SOFT ADVENTURE | HAWAII
Native Guide Hawaii gives
clients an insider’s tour of
Hawaii Island’s Puna coast
out, let Costa know in advance so that he can
tweak the tour to suit their tastes.
“Our tours are very flexible,” he said.
“Because the tours are private, I’m open to
suggestions — and if it’s possible, I try to
make it happen.” ■
THE DETAILS: Native Guide Hawaii (808-982-
7575, www.nativeguidehawaii.com). Tours cost
$300 for one person. Parties of two or more are
$150 per person. Commission: 10 percent on
parties of six or more.
Warren Costa (left)
provides insight into
Hawaii’s geology and
To read about
NATIVE GUIDE HAWAII
WITH 11 DIFFERENT CLIMATE ZONES
supporting unique ecosystems, Hawaii Island —
the new, official name for the Big Island — has
the ability to lure even the laziest of travelers
off their beach chairs and to the far corners
of the island for a taste of adventure. That, at
least, was my experience during my recent
Kona getaway when I uncharacteristically left
the infinity pool at the Four Seasons Resort
Hualalai to spend the day exploring the Puna
coastline with Native Guide Hawaii.
Owned and operated by Warren Costa,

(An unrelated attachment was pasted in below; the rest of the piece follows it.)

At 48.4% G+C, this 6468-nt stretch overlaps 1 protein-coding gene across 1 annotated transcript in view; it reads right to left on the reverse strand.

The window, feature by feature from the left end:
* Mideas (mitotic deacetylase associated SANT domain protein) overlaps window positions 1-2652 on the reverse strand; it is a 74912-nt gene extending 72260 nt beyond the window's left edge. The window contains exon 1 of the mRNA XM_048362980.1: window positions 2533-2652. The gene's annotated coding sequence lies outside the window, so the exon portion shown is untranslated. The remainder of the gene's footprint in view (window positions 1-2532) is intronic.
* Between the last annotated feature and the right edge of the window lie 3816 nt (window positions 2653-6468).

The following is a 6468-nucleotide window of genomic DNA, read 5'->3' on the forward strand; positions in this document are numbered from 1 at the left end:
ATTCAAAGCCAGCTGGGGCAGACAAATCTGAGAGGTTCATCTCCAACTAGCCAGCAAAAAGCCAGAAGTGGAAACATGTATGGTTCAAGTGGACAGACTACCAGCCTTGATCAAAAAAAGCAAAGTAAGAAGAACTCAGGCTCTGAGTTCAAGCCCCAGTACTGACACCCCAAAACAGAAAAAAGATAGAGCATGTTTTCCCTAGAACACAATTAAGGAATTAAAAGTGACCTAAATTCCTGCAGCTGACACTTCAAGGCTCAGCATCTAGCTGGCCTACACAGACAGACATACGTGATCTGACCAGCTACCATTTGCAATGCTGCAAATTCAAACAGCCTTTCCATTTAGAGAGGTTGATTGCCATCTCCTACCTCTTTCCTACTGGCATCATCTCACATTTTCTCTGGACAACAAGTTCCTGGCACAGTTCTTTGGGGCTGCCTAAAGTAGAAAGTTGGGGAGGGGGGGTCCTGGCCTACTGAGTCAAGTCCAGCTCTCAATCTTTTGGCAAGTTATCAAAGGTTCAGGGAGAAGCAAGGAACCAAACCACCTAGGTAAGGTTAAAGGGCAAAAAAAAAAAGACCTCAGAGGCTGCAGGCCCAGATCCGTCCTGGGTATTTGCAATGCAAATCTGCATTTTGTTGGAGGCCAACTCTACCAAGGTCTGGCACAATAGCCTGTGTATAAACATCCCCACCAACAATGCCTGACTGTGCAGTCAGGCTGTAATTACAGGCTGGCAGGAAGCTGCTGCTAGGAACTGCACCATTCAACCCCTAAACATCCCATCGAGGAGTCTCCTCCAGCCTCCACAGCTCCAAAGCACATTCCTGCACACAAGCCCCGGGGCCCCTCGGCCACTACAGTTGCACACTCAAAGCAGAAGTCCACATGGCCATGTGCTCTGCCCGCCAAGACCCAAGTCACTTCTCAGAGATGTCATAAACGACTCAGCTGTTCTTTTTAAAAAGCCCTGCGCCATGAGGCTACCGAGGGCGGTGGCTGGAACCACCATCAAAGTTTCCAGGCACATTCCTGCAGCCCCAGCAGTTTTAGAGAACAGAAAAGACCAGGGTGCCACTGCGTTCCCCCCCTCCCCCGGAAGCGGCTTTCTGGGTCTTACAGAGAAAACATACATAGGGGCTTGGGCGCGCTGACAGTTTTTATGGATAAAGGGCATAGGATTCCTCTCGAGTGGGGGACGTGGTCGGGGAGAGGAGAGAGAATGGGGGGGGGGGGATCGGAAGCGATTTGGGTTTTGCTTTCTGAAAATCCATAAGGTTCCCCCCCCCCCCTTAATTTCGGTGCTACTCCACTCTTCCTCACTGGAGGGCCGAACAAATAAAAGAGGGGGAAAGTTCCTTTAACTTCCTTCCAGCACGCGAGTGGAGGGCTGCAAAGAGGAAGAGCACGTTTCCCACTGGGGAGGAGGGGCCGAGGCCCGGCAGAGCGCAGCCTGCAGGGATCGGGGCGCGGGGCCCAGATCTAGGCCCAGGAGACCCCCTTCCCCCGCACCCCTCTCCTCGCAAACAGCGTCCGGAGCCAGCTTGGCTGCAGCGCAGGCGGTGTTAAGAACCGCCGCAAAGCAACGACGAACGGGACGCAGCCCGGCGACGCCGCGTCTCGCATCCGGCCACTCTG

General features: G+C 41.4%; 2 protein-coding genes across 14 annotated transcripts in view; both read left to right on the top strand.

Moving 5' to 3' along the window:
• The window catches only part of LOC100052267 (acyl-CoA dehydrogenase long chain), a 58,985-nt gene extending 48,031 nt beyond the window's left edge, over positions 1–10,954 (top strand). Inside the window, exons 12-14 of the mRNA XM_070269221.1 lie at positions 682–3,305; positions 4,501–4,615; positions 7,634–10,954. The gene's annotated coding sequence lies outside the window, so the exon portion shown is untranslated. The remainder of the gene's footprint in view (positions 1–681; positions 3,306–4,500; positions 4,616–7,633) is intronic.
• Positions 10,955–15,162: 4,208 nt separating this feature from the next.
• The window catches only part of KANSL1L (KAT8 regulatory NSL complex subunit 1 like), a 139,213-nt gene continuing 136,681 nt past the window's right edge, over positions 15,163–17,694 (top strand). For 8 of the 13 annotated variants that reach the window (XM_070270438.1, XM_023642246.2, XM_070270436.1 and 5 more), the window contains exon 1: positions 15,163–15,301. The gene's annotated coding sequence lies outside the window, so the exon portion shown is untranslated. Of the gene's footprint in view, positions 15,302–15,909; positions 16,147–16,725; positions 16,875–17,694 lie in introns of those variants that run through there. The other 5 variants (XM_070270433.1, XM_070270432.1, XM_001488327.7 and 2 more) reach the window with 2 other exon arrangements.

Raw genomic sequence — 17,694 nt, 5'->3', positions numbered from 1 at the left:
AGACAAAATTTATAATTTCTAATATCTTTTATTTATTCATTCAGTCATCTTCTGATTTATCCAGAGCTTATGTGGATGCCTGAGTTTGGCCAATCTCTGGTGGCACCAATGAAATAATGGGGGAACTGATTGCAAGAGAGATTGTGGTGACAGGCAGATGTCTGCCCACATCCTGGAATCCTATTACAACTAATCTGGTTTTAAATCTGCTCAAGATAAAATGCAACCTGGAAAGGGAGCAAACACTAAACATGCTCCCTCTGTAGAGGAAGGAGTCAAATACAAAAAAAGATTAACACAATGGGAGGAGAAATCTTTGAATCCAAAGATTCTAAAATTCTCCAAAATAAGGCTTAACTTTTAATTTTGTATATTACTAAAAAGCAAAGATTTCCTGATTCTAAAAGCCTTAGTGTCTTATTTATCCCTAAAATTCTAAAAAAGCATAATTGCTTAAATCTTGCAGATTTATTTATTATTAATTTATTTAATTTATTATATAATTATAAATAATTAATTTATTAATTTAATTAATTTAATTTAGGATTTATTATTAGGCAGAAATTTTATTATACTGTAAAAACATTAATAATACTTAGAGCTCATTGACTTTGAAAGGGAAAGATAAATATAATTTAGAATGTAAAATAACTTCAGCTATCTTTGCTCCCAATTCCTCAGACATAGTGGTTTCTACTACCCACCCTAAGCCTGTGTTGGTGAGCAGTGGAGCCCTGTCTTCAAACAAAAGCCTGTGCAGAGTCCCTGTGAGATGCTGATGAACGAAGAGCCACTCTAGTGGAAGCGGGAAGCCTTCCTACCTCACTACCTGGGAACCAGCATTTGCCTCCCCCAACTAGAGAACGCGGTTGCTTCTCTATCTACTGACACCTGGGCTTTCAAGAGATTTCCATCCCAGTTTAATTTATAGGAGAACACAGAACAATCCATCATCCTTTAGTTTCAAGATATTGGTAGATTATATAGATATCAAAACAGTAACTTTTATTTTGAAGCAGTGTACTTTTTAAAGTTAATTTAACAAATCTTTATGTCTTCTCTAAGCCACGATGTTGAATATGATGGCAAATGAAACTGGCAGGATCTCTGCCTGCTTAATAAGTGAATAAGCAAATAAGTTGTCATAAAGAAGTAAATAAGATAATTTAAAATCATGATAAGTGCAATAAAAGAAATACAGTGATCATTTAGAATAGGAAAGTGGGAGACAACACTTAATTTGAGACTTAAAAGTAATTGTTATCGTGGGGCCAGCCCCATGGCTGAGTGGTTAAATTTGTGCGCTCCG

Native Guide Hawaii offers four prearranged
tours, from bird-watching along waterfalls to
hiking in Hawaii Volcanoes National Park,
in addition to customized tours of the island.
Costa guides his guests through the history,
geology and folklore of the region from the
perspective of a Hilo native — one with an extensive background in archeology and botany.
“I cover all kinds of subjects, from biology
and local culture to the geology of the Hawai-
ian islands,” said Costa. “Guests will get a more
realistic view of Hawaii from a person who not
only lives here but is actually from here.”
After stopping for a hearty breakfast at
Hawaiian Style Cafe in Waimea on the way
from Kona, I caught up with Costa at a desig-
nated meeting spot in Hilo. We then hopped
in his van to drive through the small bohe-
mian town of Pahoa to Kalapana, which was
buried in the 1990 Kilauea Volcano lava flow.
Kalapana, formerly a fishing village, serves
as a home to only the hardiest of residents,
who live without water or power in the path
of an active volcano. In fact, a five-year-old
Kalapana home was destroyed last summer
and another home in the neighborhood was
engulfed by lava earlier this year.
Costa explained the characteristics of
the different types of lava — pahoehoe and
aa — and noted signs of life sprouting out
from some of the older lava rocks. I followed him into the lava zone, the top crust
of lava crunching like snow beneath my feet,
as he regaled me with stories about Pele, the
Hawaiian volcano goddess.
We then drove to the Star of the Sea Painted
Church, which had been relocated in 1990 to
avoid the advancing lava flow. Costa pointed
out the Stations of the Cross written in Hawai-
ian and told me the story of Father Damien,
Puna’s first priest, who famously assisted
patients suffering from Hansen’s disease.
QFS;CPPLJOH;BU;(SBOE;8BJMFB$50 Ca$h Booking Bonus